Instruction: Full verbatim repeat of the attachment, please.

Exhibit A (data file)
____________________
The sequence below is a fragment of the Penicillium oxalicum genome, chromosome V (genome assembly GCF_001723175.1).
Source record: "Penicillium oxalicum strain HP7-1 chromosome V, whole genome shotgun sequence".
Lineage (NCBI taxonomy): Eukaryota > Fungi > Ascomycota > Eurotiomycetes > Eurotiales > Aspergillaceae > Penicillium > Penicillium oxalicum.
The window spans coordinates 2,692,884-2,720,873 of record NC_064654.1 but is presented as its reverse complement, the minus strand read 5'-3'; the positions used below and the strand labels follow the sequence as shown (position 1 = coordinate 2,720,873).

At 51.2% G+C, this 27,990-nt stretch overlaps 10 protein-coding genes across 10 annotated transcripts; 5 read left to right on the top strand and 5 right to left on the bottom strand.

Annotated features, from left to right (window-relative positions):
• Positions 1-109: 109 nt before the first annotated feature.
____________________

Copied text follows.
The sequence below is a fragment of the Penicillium oxalicum genome, chromosome V (genome assembly GCF_001723175.1).
Source record: "Penicillium oxalicum strain HP7-1 chromosome V, whole genome shotgun sequence".
Lineage (NCBI taxonomy): Eukaryota > Fungi > Ascomycota > Eurotiomycetes > Eurotiales > Aspergillaceae > Penicillium > Penicillium oxalicum.
The window spans coordinates 2,692,884-2,720,873 of record NC_064654.1 but is presented as its reverse complement, the minus strand read 5'-3'; the positions used below and the strand labels follow the sequence as shown (position 1 = coordinate 2,720,873).

At 51.2% G+C, this 27,990-nt stretch overlaps 10 protein-coding genes across 10 annotated transcripts; 5 read left to right on the top strand and 5 right to left on the bottom strand.

Annotated features, from left to right (window-relative positions):
• Positions 1-109: 109 nt before the first annotated feature.